The word mystical is derived from the Greek mystikos meaning “secret,” and muo meaning “concealed.”
Why all the mystery? Why is it concealed? Why do people keep it a secret? This seems like shady business. But is it?
The reason is that the deepest truths of life are those which cannot be described in language, they cannot be spoken, they cannot be formed into intellectual concepts and then arranged into words. Because of this limitation they are often known as mysteries. It’s not that the mystics don’t want to divulge the secret, many very much do. But everything they say about it falls far short of being it.
All language is symbol, it is pointer, it is referencing something else, a truth of some kind. But if one has not experienced that truth for one’s self, then the language is empty and meaningless, or worse, misleading.
The word is not the thing. The map is not the territory. The menu is not the meal. Or as one Belgian painter put it, Ceci n’est pas une pipe (This is Not a Pipe).
It looks like a pipe, it is shaped as a pipe, it has the coloring and reflections like a pipe, but it is not a pipe. It is a painting of a pipe, and no matter how realistic we make it, it is still not a pipe. As the artist René Magritte noted,
“The famous pipe. How people reproached me for it! And yet, could you stuff my pipe? No, it’s just a representation, is it not? So if I had written on my picture ‘This is a pipe’, I’d have been lying!”
Even if we take a photograph of a real pipe, and look at it, it is still not a pipe. It is a photograph of one.
A “pipe” is the word we’ve created to refer to an object like the one represented in the above photo. You’ll notice that even the word “pipe” is not the object, it just points to one, and most of the time it is the platonic pipe, an idea in our heads of what a pipe is. Note that this idea is not a pipe either, but just an idea of one.
In order to know and have a pipe, in a more full sense, one must actually have one in one’s hands, turn it over, examine it, look at it up close, use it, etc. No representation of a pipe will be a pipe, and it is lacking much information about pipes.
But does even having a pipe constitute knowing it fully? Do we know what it is made from, how it was formed, how it is used, the exact dimensions of it, the type of paint that was used on it, its origin, who its maker was, when it was made, etc.? No. But for most purposes having a pipe in one’s possession is sufficient to say “this is a pipe.” We recognize the shape, the color, the details, and we match up the platonic image of a pipe in our head with the object we’re holding in our hands.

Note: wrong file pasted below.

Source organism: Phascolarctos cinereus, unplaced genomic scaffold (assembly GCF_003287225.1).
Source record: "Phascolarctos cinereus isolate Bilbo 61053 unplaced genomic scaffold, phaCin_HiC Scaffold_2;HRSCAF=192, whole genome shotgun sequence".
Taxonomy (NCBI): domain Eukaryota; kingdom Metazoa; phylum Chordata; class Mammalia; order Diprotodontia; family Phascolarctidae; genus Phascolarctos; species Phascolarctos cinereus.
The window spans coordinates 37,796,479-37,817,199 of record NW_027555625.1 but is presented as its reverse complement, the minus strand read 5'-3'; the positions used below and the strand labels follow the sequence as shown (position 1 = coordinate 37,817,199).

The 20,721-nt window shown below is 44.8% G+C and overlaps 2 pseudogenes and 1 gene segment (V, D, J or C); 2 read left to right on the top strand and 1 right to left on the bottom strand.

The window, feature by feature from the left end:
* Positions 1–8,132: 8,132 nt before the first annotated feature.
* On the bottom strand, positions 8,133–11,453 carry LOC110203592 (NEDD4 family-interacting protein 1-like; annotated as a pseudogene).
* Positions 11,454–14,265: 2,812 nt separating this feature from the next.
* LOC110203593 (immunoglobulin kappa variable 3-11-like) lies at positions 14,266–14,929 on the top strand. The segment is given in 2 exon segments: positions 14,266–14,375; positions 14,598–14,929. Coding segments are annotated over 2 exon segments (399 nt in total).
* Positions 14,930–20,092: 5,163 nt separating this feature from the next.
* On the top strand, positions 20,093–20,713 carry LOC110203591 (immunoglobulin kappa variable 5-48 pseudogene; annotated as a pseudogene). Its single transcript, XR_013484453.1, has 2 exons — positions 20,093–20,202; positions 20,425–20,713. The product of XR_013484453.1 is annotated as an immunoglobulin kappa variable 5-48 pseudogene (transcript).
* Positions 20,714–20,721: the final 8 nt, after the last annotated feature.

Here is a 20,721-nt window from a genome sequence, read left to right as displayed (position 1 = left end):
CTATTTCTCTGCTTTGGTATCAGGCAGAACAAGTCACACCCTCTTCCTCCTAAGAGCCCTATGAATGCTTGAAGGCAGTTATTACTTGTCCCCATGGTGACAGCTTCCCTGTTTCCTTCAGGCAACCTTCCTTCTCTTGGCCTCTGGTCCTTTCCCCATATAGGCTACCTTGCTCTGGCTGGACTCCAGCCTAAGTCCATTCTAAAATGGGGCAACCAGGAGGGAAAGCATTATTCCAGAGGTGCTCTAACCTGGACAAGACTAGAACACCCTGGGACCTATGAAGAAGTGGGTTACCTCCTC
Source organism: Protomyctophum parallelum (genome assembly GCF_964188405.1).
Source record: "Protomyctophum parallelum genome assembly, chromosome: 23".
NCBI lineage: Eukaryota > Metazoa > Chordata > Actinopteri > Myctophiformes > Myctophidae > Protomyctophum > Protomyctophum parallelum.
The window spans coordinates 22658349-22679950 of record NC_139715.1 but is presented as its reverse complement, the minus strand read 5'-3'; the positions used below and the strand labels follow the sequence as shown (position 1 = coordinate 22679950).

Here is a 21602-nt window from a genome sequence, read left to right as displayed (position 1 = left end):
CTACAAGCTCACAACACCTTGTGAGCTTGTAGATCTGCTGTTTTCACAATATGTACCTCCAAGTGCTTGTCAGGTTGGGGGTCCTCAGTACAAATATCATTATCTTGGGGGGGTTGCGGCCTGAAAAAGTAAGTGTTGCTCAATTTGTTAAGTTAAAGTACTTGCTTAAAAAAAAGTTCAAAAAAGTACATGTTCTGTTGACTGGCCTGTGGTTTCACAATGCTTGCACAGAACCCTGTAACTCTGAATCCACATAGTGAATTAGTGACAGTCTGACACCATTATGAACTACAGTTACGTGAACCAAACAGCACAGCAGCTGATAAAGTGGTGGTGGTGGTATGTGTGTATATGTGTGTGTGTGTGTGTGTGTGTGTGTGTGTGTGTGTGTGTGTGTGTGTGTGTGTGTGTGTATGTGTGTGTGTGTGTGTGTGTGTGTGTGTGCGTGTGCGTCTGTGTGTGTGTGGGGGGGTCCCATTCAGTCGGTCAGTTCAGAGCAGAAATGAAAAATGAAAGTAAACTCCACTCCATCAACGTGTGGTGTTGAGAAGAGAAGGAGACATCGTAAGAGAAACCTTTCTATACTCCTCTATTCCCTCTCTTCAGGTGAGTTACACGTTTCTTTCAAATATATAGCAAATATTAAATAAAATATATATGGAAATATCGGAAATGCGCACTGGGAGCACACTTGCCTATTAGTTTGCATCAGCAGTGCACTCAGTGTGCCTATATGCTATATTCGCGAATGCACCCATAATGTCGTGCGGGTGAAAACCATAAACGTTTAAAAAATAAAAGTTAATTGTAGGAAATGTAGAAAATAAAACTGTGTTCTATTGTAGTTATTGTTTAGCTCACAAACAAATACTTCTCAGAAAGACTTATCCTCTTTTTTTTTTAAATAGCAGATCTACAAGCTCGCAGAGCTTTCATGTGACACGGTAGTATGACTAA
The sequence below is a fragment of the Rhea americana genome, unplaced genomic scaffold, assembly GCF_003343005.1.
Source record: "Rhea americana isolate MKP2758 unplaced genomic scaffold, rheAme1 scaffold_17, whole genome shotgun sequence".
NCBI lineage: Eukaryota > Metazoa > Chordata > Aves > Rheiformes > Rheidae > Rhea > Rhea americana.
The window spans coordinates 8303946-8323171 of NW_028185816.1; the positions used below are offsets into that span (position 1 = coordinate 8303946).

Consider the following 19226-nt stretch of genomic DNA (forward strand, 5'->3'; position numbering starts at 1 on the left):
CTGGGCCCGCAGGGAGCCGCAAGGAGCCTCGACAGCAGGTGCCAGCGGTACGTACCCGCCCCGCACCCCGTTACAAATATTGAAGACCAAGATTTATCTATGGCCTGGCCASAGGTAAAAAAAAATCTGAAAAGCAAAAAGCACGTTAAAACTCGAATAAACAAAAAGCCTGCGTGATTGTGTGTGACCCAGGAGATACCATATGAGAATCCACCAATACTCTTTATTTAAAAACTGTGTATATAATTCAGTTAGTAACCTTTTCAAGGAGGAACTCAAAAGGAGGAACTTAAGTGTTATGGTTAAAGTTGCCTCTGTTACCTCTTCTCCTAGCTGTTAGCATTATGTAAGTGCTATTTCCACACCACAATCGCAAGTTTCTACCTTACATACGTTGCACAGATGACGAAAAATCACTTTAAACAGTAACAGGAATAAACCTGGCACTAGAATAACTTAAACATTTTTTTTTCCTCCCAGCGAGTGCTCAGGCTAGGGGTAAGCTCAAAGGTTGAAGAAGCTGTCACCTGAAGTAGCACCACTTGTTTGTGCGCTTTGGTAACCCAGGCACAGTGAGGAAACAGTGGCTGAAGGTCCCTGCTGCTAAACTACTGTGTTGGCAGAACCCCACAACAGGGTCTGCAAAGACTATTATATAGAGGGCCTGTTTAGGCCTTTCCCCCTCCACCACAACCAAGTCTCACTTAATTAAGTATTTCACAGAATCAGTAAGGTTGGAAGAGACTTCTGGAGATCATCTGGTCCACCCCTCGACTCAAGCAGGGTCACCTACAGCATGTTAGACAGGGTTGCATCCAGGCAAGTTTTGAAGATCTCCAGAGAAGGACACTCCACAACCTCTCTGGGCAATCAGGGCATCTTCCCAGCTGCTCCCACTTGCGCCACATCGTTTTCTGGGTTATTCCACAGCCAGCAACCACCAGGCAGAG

This is the general problem that mystics run into. They have done some spiritual practice, whether it be contemplation or meditation or prayer or something similar, which evoked a mind-blowing mystical experience, one that they feel revealed to them the ultimate objective Truth of life and existence. But there is absolutely nothing that they could say about it that would actually communicate what that Truth is in full.
And, of course, many mystics, sages, saints, prophets, gurus and others throughout history have said many things about their experiences, and these are contained in the world’s scriptures, holy texts, spiritual texts, and even some scientific texts. But many people read them and are still confused as to what it means. They don’t understand the texts. They sometimes feel like the wool has been pulled over their eyes, that they’ve been deceived, lied to, misled, or that the texts are simply false. In a sense this is true, because the words can never be the experience that those mystics had. It only points to their experience. To know what those mystics experienced you would have to have been them, or experience something quite like it yourself.
It is in the mystical experience that the Truth is made known, that the secret is divulged, that it is unveiled, revealed, unconcealed, and this with a force incomparable to any other communication tool known to humanity. It is coming into knowledge directly, first-hand, even a knowledge of Truth itself, or Reality.
It is experiential knowledge, not an intellectual knowledge that is formed in the mind by concepts, ideas, thoughts. It is known by some as knowledge by acquaintance rather than knowledge by description. Knowledge by acquaintance has been defined as knowledge “obtained through a direct causal (experience-based) interaction between a person and the object that that person is perceiving.” In mysticism, the goal is often to perceive the perceiver, to know the knower, and to do this directly. The subject comes to know the subject, as it’s been said, “know thyself.”
When the mystics say that their experiences are ineffable, indescribable, beyond words, they mean it. It’s not just that the experience was really amazing, and they would have to be a poet to describe it sufficiently, but that it actually is not possible to put it into language, it is not possible to communicate it through words to another person such that this other person knows it like the first. When they are compelled or forced to say something about their experience, they will sometimes attempt to form it into words, into language, into sonnets and poems and music and books, but they will often lament that their words are weak, faulty, imperfect, impure, and problematic.
Often the mystic will try to help guide others to do the exercises, do the practices, do the contemplation, meditation, prayer, or otherwise, in order so that they may experience it for themselves. And if they are successful, these too will come to know this Truth that is “secret” and “concealed,” and in this they will come to be known as “initiates,” one who “knows” the mysteries, which is another meaning of the Greek mystikos.